The 2018 MLB Winter Meetings are happening, and there are rumors about deals and free agent signings everywhere. Beneath all that buzz, the Hall Of Fame vote lurks. On January 22, 2019, the 2019 Baseball Hall Of Fame class announcement occurs. Curt Schilling will not be matriculating. Schilling is the equal of John Smoltz. Smoltz sailed in on his first chance in 2015, while Schilling is still waiting. Why is that?
Schilling & Smoltz
Wins Losses Saves Games Starts Innings Strikeouts WHIP ERA WAR
Schilling 216 146 22 569 467 3261 3116 1.137 3.46 79.6
Smoltz 213 155 154 723 481 3473 3084 1.176 3.33 69.1
Smoltz has more games and saves, and a lower ERA. Schilling has more strikeouts and walked less, which resulted in a lower WHIP. WAR is an attempt by the Sabermetric community to equate the value of players across eras, teams, ballparks, etc. Schilling outclasses Smoltz there.
Curt Schilling played for the Philadelphia Phillies for eight and a half years. Other than the first year or two of Schilling’s time with them, the Phillies were a doormat in the National League. By contrast, Smoltz was part of one of the greatest collection of starting pitchers of all time, the perennially contending Atlanta Braves of the 1990’s. Smoltz was blessed to have fellow Hall of Famers Tom Glavine and Greg Maddux in the same rotation. Consequently, that team famously went to the Postseason every year from 1991 to 1999, and only won one World Series.
These guys are Titans of the playoffs. This is because they both stepped up when the bright lights came on. Smoltz goes from a 3.33 career ERA and 1.176 WHIP, to a 2.67 ERA and 1.144 WHIP in the playoffs. Schilling goes from a career 3.46 ERA and 1.137 WHIP, to a 2.23 ERA and .968 WHIP. Smoltz has one career Complete Game in the Postseason, Schilling has four. Smoltz is 15-4 in the Postseason, Schilling 11-2.
John Smoltz’s most iconic performance is Game 7 of the 1991 World Series. Smoltz was out-dueled by fellow Hall of Famer Jack Morris in a 1-0 extra innings loss. Curt Schilling had his bloody sock in Game 6 of the 2004 ALCS against the Yankees. That was on the road to the Red Sox first World Series win in 86 years in 2004. And Schilling’s teams did something Smoltz’s teams never could: beat the Yankees. That’s why Schilling has three World Series Championships to Smoltz’s one.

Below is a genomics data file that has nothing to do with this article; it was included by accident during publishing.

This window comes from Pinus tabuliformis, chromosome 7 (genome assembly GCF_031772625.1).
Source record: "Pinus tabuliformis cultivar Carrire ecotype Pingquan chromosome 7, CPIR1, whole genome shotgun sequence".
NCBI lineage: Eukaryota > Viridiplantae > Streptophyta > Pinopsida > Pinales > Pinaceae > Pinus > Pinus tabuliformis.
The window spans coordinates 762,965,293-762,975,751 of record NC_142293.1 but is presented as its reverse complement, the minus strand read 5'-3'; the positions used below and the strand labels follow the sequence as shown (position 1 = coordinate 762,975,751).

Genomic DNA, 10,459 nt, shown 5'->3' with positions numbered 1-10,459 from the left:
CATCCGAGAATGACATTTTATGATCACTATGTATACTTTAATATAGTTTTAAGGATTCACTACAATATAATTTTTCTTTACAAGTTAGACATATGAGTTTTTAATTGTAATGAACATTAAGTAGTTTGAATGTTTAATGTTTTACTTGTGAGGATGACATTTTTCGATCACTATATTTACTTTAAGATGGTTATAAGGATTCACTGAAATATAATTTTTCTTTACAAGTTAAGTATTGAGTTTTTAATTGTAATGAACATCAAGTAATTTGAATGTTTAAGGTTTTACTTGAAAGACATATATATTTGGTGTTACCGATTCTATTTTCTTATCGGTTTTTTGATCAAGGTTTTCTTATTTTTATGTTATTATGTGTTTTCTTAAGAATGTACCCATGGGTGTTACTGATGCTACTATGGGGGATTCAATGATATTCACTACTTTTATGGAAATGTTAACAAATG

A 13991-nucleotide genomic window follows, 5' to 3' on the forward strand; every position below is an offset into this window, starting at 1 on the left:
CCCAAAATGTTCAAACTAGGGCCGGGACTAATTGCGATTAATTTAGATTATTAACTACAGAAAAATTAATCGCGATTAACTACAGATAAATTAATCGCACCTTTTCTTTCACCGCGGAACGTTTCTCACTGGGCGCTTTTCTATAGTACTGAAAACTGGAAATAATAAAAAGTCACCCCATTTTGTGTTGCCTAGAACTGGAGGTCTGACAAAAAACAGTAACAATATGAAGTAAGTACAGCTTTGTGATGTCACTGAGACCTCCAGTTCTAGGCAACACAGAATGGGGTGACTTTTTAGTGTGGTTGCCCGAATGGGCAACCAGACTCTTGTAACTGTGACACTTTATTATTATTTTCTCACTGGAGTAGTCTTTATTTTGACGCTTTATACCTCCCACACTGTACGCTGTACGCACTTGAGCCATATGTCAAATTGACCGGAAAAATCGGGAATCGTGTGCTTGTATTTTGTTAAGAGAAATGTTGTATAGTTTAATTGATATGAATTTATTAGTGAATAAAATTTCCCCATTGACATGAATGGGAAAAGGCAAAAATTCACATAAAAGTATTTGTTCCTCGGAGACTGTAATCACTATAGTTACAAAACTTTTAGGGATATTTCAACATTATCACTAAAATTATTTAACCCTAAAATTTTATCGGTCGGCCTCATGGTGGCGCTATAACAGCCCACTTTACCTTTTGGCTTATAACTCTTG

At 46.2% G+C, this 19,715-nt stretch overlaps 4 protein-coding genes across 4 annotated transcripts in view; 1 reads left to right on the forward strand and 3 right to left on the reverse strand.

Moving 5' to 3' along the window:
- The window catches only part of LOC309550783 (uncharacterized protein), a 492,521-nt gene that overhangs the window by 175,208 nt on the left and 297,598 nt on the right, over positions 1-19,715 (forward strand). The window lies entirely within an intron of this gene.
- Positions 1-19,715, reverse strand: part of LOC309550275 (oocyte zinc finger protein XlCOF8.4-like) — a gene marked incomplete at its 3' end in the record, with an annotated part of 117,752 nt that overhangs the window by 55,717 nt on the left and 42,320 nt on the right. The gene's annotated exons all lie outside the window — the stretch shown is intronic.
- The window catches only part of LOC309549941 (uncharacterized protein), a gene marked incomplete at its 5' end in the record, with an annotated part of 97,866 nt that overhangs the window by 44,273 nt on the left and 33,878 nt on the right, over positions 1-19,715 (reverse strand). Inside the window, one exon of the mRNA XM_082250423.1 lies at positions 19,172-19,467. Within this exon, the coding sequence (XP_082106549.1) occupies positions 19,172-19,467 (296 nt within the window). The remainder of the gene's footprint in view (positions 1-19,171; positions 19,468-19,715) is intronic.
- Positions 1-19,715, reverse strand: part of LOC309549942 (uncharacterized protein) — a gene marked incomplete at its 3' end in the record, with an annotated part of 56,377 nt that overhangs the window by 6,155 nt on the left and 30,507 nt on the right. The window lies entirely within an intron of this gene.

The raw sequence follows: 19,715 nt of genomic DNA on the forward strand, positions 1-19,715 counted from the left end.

The Real Difference.
John Smoltz received 87.92% of the vote his first time on the ballot in 2015 (75% of the vote is needed to be elected to the baseball Hall of Fame by the writers). Meanwhile, Schilling’s percentages have wavered since his first time on the ballot in 2013: 38.8, 35.43, 45.26, 58.5, and 50.3 last year. This is a very strange pattern. Most of the time, players start low, and gradually increase over time. Schilling lost over 8% from 2017 to 2018.
While John Smoltz is busy being an advocate for the shoulder safety of young kids, and announcing Postseason games on all the big networks, Curt Schilling has been seen as a social pariah. Schilling had a failed software company in Providence after taking tax breaks from Rhode Island, talked about voting Bush during the 2004 Presidential election while in Democrat country, and had some poor taste on social media.
In short, John Smoltz is seen as a choir boy, Schilling a bad seed.
The Hall of Fame is not the Hall of Good People
The Hall of Fame is a museum chronicling the history of baseball. For many years the baseball writers and players were drinking buddies. The writers celebrated the players. This was a result of the Black Sox scandal in 1919, and the concentrated effort by all involved to rehabilitate baseball’s image in American society.
In 1970, Jim Bouton’s book Ball Four came out, and blew the lid off the narrative that baseball players are heroes. Bouton details rampant drinking, womanizing, ballplayers sneaking around looking through bathroom windows to see women showering, and PED use by Hall of Fame players. Since then, stories about cocaine use, gambling, and PED use, have disabused most of us from the notion that ballplayers are anything but fellow humans.
Thanks to Ryan Thibodaux’s meticulous Hall of Fame vote tracking sheet, we can see a scant 8.5% of the known vote is in for 2019. Schilling is tracking at 74.3%, but his percentage will decline. This is due to players’ percentages being lower on private ballots than public ones. Last year, Schilling received 18% fewer votes on private verse public ballots. Schilling has a massive mountain to climb to reach the Hall of Fame.
Hopefully the writers will get off their high horses and see the truth: Curt Schilling belongs.